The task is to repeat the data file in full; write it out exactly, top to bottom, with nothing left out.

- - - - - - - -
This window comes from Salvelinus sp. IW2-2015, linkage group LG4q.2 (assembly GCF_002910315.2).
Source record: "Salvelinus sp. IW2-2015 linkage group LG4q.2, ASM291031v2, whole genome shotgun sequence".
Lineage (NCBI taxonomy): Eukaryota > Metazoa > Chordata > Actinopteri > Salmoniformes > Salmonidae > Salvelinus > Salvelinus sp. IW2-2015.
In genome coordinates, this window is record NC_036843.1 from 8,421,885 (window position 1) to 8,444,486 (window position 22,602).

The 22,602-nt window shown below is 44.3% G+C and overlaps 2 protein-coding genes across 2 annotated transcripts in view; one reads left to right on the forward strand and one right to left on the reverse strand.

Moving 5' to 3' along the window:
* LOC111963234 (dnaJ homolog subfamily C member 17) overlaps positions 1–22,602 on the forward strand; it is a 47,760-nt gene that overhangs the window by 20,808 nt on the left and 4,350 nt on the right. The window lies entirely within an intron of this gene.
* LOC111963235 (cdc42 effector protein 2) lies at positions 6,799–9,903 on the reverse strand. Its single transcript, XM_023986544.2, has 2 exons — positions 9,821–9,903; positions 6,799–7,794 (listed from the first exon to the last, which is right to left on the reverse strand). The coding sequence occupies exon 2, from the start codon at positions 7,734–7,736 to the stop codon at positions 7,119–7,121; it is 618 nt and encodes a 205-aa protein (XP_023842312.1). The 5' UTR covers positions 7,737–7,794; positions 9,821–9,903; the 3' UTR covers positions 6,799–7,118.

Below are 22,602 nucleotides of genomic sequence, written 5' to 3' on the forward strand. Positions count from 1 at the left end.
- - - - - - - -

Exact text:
This window comes from Salvelinus sp. IW2-2015, linkage group LG4q.2 (assembly GCF_002910315.2).
Source record: "Salvelinus sp. IW2-2015 linkage group LG4q.2, ASM291031v2, whole genome shotgun sequence".
Lineage (NCBI taxonomy): Eukaryota > Metazoa > Chordata > Actinopteri > Salmoniformes > Salmonidae > Salvelinus > Salvelinus sp. IW2-2015.
In genome coordinates, this window is record NC_036843.1 from 8,421,885 (window position 1) to 8,444,486 (window position 22,602).

The 22,602-nt window shown below is 44.3% G+C and overlaps 2 protein-coding genes across 2 annotated transcripts in view; one reads left to right on the forward strand and one right to left on the reverse strand.

Moving 5' to 3' along the window:
* LOC111963234 (dnaJ homolog subfamily C member 17) overlaps positions 1–22,602 on the forward strand; it is a 47,760-nt gene that overhangs the window by 20,808 nt on the left and 4,350 nt on the right. The window lies entirely within an intron of this gene.
* LOC111963235 (cdc42 effector protein 2) lies at positions 6,799–9,903 on the reverse strand. Its single transcript, XM_023986544.2, has 2 exons — positions 9,821–9,903; positions 6,799–7,794 (listed from the first exon to the last, which is right to left on the reverse strand). The coding sequence occupies exon 2, from the start codon at positions 7,734–7,736 to the stop codon at positions 7,119–7,121; it is 618 nt and encodes a 205-aa protein (XP_023842312.1). The 5' UTR covers positions 7,737–7,794; positions 9,821–9,903; the 3' UTR covers positions 6,799–7,118.

Below are 22,602 nucleotides of genomic sequence, written 5' to 3' on the forward strand. Positions count from 1 at the left end.